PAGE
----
BOLTON, Mass. - The Boston Bruins will return to the ice this week much the same team that left it some three months ago.
The roster that carried the Black & Gold to Game 7 of the Stanley Cup Final has not endured much turnover since that Wednesday night in June. But two of the main spots that appear to be up for grabs could create plenty of opportunity when training camp commences on Thursday morning at Warrior Ice Arena.
The departures of wingers Marcus Johansson (Buffalo) and Noel Acciari (Florida) to free agency have opened up some competition for a bevy of players, among them Brett Ritchie (one-year, $1 million) and Par Lindholm (two years, with annual cap hit of $850,000), both of whom were signed by general manager Don Sweeney on July 1.
Both players arrived in town last week to join their new teammates for informal captains' practices and made their first official appearances as Bruins at the organization's annual charity golf tournament on Monday at The International.
"You want some stability, you want to be on a winning team," Ritchie said of what appealed to him about joining the Bruins. "Teams that are in the basement, that can become a grind. You want to be part of that culture. Playing against these guys all these years - every team in the league will say it - they're a tough team to play against.
"It's a team that you look at and say, 'Wow, that would be cool to play with them.' I think it was an easy decision for me."
Video: New forward Ritchie talks about joining the Bruins
Ritchie had spent the first seven seasons of his professional career in the Dallas Stars organization, including the majority of the last five years with the big club. The 26-year-old Ontario native played in 53 games for Dallas last season, notching four goals and six points.
"You grow up thinking of the Big, Bad, Bruins. It's a bigger market than I've been used to in Dallas," said Ritchie. "There's a lot of buzz around the team. It's a good team, they're competitive every year. The winning culture…that's just the feel you get. It's definitely exciting."
The 6-foot-4, 220-pound right shot - who set career highs in goals (16) and points (24) in 2016-17 - certainly has an offensive side to his game, but he also is not shy about using his size to play a more physical brand of hockey.
"There's definitely the size and strength aspect in the league - it's getting faster and more skilled, but you still need that presence," said Ritchie. "I think I'm pretty versatile and I can definitely bring that physical side."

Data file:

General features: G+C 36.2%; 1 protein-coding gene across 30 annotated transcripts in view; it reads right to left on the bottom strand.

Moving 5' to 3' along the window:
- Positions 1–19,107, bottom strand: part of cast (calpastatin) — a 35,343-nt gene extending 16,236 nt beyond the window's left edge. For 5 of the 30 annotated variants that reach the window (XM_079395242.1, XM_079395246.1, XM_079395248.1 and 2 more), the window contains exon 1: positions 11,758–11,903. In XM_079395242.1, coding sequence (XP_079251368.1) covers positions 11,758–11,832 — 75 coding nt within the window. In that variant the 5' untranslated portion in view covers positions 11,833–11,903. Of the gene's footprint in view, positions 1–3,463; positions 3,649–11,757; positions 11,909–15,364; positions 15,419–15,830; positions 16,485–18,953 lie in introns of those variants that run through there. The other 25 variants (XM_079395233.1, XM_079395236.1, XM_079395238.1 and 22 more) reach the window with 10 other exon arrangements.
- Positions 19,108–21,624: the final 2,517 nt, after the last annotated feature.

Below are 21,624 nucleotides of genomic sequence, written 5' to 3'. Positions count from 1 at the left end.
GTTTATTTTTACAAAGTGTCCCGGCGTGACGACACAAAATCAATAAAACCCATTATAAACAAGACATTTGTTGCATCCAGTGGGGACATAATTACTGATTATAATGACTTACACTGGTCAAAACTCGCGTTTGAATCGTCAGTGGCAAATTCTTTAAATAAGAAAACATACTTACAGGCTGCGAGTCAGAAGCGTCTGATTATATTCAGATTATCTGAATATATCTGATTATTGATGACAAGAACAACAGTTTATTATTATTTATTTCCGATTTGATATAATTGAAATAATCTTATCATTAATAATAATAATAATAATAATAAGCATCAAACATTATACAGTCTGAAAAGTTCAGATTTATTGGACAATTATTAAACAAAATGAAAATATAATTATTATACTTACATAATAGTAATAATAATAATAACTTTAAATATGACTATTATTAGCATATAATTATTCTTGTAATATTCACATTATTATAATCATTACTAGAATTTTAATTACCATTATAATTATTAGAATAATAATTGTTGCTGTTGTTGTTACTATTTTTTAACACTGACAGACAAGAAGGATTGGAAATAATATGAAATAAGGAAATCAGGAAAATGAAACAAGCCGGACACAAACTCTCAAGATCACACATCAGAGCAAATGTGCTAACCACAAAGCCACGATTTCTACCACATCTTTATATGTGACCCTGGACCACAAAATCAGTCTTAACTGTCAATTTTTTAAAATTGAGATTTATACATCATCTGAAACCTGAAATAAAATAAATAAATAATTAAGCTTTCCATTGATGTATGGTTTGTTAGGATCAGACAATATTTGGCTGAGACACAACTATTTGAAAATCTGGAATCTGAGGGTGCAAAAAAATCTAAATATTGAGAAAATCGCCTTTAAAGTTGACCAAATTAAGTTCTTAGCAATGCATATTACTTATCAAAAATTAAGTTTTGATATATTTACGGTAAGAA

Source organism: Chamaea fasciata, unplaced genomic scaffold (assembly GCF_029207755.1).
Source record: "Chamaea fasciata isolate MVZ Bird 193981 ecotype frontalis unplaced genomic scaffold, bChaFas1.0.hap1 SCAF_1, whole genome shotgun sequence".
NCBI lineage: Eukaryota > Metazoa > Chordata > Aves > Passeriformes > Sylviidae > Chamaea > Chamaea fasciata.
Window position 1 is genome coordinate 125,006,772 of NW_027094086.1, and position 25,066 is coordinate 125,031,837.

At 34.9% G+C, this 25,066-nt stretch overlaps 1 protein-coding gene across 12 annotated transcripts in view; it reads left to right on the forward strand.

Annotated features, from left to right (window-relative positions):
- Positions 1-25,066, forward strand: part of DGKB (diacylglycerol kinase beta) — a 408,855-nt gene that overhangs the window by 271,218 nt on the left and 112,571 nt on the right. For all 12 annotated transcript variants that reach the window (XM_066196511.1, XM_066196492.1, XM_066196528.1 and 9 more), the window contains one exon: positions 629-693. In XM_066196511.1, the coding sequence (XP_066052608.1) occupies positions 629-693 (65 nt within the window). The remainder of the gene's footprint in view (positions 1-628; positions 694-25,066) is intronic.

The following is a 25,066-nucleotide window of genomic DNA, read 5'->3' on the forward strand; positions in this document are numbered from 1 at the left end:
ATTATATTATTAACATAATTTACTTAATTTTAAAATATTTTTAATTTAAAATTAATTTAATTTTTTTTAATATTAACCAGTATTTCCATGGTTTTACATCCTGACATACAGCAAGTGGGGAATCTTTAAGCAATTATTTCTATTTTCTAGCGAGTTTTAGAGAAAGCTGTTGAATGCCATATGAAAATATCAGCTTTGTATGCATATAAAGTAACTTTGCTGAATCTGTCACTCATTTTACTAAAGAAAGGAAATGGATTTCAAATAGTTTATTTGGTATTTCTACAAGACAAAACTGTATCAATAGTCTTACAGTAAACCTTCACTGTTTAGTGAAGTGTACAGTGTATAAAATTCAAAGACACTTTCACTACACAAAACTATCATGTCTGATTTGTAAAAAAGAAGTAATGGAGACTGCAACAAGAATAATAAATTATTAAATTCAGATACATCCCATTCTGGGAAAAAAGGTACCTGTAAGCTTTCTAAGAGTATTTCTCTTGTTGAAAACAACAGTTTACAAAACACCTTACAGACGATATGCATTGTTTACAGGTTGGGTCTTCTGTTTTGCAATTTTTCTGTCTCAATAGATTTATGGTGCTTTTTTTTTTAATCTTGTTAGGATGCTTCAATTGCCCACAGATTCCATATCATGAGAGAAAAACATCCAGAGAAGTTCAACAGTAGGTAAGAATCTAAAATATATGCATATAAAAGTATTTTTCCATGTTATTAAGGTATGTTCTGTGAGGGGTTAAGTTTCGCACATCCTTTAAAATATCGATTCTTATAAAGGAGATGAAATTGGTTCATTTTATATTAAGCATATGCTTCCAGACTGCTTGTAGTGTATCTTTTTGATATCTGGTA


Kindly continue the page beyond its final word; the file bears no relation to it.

Bruins coach Bruce Cassidy believes that Ritchie could be among the contenders for a job on the right wing alongside Jake DeBrusk and David Krejci.
"We're gonna use different guys there, just like you mix guys around. I wouldn't read too much into the lines right away," said Cassidy. "We've got some guys that will compete with [Karson Kuhlman]. Obviously the first name that comes to mind is Brett Ritchie, big guy that's played in the league.
"Then you got the [Peter] Cehlariks of the world, you've got [Anders] Bjork, whose [played] well at the rookie camp. We'll look at different guys that first week. It's too early to say what guys will stand out. But that's why we have camp."
Lindholm, meanwhile, split his time between Toronto and Winnipeg last season - his first full campaign in the NHL - after eight seasons in his native Sweden. The 27-year-old had a goal and 12 assists in 65 games between the Maple Leafs and Jets.
"A winning team, a team that went to the Finals last year. It's a good team," Lindholm said when asked about what he expects as he joins the Bruins. "A lot of players who have been around for a long time and know what they need to do to make things happen. I'm excited to be on this team."
The 6-foot, 183-pounder is primarily a center, but could find himself in the mix for other roles in the bottom six.
"Solid, especially defensively," Lindholm said when asked to describe his game. "I think I have a lot of offense in me too. I haven't shown that the last year, but I think it's there and hopefully I make things happen this year."
Cassidy said that it is his intention to have Charlie Coyle remain predominantly as the team's third-line center, but should Lindholm, Trent Frederic, or one of the Bruins' other young centers push for a spot, the Weymouth native could shift to the wing.
"Some of that goes to what if some of these other centermen, Frederic and Lindholm, push, then that could result in him going to the wing as well," said Cassidy. "There's two different ways to look at it. Do we have a guy that we're comfortable with on the right side and do our centermen push up so that we can move Charlie out of there?
"I think that's down the line. We're gonna give guys opportunity to play the wing. We liked our team with Charlie in the middle for obviously reasons, it gave us four strong centermen."